Now showing 1 - 9 of 9
  • Publication
    A small - signal stability analysis of DFIG wind generation
    This paper examines the small-signal stability impacts of high penetrations of doubly-fed induction generator (DFIG) wind turbines on power systems. It provides a basic overview of small-signal stability concepts and then examines the response of DFIG generation to two local contingency event. Using the New England 39 bus test system, this paper will demonstrate the stability implications of DFIG turbines utilizing terminal voltage control and fixed power factor control in response to reactive and active power loss events. By implementing terminal voltage control strategies in DFIG wind turbines, system stability is improved and allows for increased levels of wind penetration levels while maintaining a high level of system security.
  • Publication
    Transient stability impacts from distribution connected wind farms
    (Institute of Electrical and Electronics Engineers, 2012-07) ; ;
    Wind generation penetration levels are increasing in power systems across the world. Along with transmission connected wind farms, distribution connected wind farms are becoming more prevalent in power systems. How these distribution connected farms control reactive power is of concern to the transmission system operator. This paper examines a hybrid system, where the transmission system is modeled with a significant penetration level of radial distribution feeders connected to a collection of small wind farms. By varying control strategies at the distribution farms the impacts of the reactive power control strategy implemented by the wind farms are observed. It aims to show that the additional impedance of the distribution system will have unintended consequences on the transmission system and the application of voltage control is less critical.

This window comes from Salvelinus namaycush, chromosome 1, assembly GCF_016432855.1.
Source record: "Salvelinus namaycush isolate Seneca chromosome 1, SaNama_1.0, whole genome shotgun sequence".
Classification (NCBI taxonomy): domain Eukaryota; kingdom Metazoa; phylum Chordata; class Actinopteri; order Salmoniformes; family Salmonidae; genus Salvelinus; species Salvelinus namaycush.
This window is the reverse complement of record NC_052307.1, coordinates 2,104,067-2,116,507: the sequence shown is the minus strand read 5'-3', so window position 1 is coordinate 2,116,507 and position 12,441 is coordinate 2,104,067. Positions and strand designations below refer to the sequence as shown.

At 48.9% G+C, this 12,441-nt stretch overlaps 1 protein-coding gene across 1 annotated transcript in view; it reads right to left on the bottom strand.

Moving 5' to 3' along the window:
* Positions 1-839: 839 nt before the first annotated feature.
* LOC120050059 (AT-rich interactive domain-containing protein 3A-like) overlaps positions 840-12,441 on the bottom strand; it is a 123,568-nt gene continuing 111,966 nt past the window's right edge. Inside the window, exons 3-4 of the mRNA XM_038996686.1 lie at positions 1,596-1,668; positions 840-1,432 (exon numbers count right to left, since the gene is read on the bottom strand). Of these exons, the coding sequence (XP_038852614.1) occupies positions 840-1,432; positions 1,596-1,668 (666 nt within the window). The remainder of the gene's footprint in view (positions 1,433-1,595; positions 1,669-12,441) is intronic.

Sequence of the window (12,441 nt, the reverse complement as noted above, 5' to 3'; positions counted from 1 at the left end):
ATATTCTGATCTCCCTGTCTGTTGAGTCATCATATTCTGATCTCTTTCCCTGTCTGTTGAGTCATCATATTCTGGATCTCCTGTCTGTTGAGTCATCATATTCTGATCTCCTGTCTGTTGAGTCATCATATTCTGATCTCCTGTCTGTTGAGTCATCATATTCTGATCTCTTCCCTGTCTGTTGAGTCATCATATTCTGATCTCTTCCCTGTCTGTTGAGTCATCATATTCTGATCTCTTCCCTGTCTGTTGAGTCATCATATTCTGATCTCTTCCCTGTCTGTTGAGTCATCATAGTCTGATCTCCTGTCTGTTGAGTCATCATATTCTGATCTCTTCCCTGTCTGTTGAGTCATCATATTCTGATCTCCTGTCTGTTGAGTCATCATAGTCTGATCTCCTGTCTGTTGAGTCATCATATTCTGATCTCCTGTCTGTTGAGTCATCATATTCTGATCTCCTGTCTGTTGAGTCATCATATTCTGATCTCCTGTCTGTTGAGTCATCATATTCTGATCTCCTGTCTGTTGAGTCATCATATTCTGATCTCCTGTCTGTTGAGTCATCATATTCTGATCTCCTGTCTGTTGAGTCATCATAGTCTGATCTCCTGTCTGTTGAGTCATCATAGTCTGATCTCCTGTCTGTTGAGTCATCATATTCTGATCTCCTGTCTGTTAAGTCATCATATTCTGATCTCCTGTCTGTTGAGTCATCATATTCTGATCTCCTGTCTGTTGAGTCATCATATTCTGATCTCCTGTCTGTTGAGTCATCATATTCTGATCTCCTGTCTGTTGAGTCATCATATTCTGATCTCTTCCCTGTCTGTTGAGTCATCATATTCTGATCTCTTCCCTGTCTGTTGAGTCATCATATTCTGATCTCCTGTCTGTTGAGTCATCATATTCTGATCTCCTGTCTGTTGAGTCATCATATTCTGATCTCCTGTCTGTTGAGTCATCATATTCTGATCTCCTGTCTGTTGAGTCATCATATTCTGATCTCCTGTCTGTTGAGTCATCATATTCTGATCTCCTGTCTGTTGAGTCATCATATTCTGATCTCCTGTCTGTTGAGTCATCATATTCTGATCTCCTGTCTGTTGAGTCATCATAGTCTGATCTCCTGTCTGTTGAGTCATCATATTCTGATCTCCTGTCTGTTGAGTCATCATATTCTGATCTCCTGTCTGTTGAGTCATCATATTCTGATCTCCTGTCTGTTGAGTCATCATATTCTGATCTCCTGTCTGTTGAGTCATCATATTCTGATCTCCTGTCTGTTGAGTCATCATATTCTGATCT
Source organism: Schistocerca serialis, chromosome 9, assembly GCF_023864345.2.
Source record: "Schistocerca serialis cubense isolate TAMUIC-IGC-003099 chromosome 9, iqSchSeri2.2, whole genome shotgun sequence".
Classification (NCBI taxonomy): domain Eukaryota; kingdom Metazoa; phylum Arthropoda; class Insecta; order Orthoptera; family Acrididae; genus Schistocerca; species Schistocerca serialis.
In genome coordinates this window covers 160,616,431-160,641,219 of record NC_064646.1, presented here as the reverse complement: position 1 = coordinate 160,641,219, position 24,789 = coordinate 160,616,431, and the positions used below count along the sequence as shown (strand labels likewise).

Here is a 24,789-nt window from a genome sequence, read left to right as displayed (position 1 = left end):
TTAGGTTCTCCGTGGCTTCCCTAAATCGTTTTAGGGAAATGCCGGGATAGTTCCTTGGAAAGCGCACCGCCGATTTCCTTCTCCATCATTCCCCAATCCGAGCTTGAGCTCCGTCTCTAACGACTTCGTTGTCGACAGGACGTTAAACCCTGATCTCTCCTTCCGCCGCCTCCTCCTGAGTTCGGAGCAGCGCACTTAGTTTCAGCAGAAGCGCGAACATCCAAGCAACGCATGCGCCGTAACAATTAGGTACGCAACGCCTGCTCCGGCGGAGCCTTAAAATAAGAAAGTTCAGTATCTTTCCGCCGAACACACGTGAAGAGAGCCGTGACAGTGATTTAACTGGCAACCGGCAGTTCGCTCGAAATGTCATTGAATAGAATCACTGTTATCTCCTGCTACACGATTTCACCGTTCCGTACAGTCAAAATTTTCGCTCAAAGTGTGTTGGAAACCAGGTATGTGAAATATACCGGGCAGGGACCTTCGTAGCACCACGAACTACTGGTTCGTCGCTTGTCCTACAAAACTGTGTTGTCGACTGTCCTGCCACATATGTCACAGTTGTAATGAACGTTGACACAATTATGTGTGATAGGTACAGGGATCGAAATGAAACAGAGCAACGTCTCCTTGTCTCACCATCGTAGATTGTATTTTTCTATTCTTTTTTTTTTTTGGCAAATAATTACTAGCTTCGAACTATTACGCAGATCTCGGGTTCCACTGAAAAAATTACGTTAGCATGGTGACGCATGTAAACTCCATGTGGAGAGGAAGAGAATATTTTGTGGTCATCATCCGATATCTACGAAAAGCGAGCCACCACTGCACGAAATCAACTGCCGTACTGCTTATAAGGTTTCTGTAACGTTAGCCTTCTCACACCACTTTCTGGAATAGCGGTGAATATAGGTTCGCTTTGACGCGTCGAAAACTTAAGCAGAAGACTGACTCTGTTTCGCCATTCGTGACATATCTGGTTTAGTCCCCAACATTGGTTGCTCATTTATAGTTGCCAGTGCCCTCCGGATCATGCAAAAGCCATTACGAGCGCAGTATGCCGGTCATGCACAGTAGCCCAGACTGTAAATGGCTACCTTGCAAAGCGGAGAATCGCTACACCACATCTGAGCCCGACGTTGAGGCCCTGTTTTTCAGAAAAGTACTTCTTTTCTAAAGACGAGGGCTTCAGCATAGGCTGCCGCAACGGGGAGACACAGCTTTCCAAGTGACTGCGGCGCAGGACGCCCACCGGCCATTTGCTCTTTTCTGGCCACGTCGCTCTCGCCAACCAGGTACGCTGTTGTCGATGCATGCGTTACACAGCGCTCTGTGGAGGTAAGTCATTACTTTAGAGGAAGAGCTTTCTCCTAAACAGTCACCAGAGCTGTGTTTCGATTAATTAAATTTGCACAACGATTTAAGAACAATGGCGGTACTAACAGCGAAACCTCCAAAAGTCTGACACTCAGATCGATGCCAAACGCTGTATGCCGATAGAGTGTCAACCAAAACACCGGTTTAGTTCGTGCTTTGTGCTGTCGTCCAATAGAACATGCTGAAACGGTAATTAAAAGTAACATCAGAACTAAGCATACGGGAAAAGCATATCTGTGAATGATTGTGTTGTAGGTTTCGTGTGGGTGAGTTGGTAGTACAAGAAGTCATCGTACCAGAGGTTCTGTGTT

775Scopus© Citations 4
  • Publication
    Synchronizing Torque Impacts on Rotor Speed in Power Systems
    Renewables are increasingly replacing power from conventional generators. Renewable power injected through power electronic converters lacks the fundamental electric torque components. Electric torque components have an important role in determining the behavior of conventional machines in the network. The influence of this factor becomes more notable in power systems with reduced inertia. Hence, questions arise on, how can synchronizing torque basically contribute to the rotor speed deviation and eventually the system frequency and if there is a potential for using the steady state synchronizing torque coefficient (STC) to achieve acceptable frequency operating points. This paper calculates the steady state STC matrix by using the multi-machine Heffron-Philips model in conjunction with the network admitance matrix. Accordingly, it investigates the impact of the generator location and reactive power output on the STC matrix. It demonstrates how this impact manifests in the generator rotor speed deviation. Eventually, the significance of the STC from the system frequency perspective is assessed.
      1157Scopus© Citations 11
  • Publication
    Impact of wind turbine control strategies on voltage performance
    This study examines the 2013 Irish electricity network and its ability to accommodate large levels of wind generation while maintaining appropriate voltage levels across the system. The network provides a fully functional test system that is suitable for large scale power flow and dynamic simulations. In the next decade, wind generation is expected to constitute large percentage of the country’s new renewable generation portfolio due to the rich wind resource available in Ireland. As wind penetration grows, larger levels of conventional generation will be displaced and there will be an increased need to provide both voltage and frequency stability support. Many wind turbines have the capability to perform certain mitigation tasks such as reactive power support; in particular, this study will examine the wind turbine’s ability to provide terminal voltage control in order to improve the system’s voltage performance. This will be achieved using steady-state power flow analysis with historical loading patterns while taking into account the inherent variability of the wind resource. It will show that increased application of terminal voltage control strategies will allow for more robust voltages both locally and systemically.